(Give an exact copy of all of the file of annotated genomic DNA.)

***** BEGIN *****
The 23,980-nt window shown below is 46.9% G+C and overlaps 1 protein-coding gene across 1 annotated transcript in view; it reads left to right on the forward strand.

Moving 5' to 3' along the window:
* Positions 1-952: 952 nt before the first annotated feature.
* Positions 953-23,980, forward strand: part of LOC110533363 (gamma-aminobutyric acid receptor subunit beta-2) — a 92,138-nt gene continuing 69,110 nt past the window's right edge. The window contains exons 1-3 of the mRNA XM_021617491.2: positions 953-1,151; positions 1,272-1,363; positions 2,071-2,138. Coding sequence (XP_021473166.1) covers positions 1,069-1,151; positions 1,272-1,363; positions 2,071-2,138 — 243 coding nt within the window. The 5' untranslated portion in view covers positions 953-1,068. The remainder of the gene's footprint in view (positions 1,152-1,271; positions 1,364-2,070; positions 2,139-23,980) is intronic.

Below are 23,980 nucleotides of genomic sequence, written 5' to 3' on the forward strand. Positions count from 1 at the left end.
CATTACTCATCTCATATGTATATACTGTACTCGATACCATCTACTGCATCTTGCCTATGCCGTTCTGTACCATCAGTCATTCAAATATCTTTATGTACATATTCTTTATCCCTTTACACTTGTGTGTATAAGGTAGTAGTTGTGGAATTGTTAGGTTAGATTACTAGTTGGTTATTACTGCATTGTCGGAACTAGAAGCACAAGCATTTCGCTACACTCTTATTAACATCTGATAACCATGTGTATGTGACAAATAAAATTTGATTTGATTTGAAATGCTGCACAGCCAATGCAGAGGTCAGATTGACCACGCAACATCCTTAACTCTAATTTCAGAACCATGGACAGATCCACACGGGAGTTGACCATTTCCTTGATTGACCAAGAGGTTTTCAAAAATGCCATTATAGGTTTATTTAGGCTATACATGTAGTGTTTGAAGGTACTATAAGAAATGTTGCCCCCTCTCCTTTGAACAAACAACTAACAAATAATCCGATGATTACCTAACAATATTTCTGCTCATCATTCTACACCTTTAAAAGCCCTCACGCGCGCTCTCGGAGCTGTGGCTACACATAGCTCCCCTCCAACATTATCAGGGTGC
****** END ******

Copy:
The 23,980-nt window shown below is 46.9% G+C and overlaps 1 protein-coding gene across 1 annotated transcript in view; it reads left to right on the forward strand.

Moving 5' to 3' along the window:
* Positions 1-952: 952 nt before the first annotated feature.
* Positions 953-23,980, forward strand: part of LOC110533363 (gamma-aminobutyric acid receptor subunit beta-2) — a 92,138-nt gene continuing 69,110 nt past the window's right edge. The window contains exons 1-3 of the mRNA XM_021617491.2: positions 953-1,151; positions 1,272-1,363; positions 2,071-2,138. Coding sequence (XP_021473166.1) covers positions 1,069-1,151; positions 1,272-1,363; positions 2,071-2,138 — 243 coding nt within the window. The 5' untranslated portion in view covers positions 953-1,068. The remainder of the gene's footprint in view (positions 1,152-1,271; positions 1,364-2,070; positions 2,139-23,980) is intronic.

Below are 23,980 nucleotides of genomic sequence, written 5' to 3' on the forward strand. Positions count from 1 at the left end.
CATTACTCATCTCATATGTATATACTGTACTCGATACCATCTACTGCATCTTGCCTATGCCGTTCTGTACCATCAGTCATTCAAATATCTTTATGTACATATTCTTTATCCCTTTACACTTGTGTGTATAAGGTAGTAGTTGTGGAATTGTTAGGTTAGATTACTAGTTGGTTATTACTGCATTGTCGGAACTAGAAGCACAAGCATTTCGCTACACTCTTATTAACATCTGATAACCATGTGTATGTGACAAATAAAATTTGATTTGATTTGAAATGCTGCACAGCCAATGCAGAGGTCAGATTGACCACGCAACATCCTTAACTCTAATTTCAGAACCATGGACAGATCCACACGGGAGTTGACCATTTCCTTGATTGACCAAGAGGTTTTCAAAAATGCCATTATAGGTTTATTTAGGCTATACATGTAGTGTTTGAAGGTACTATAAGAAATGTTGCCCCCTCTCCTTTGAACAAACAACTAACAAATAATCCGATGATTACCTAACAATATTTCTGCTCATCATTCTACACCTTTAAAAGCCCTCACGCGCGCTCTCGGAGCTGTGGCTACACATAGCTCCCCTCCAACATTATCAGGGTGC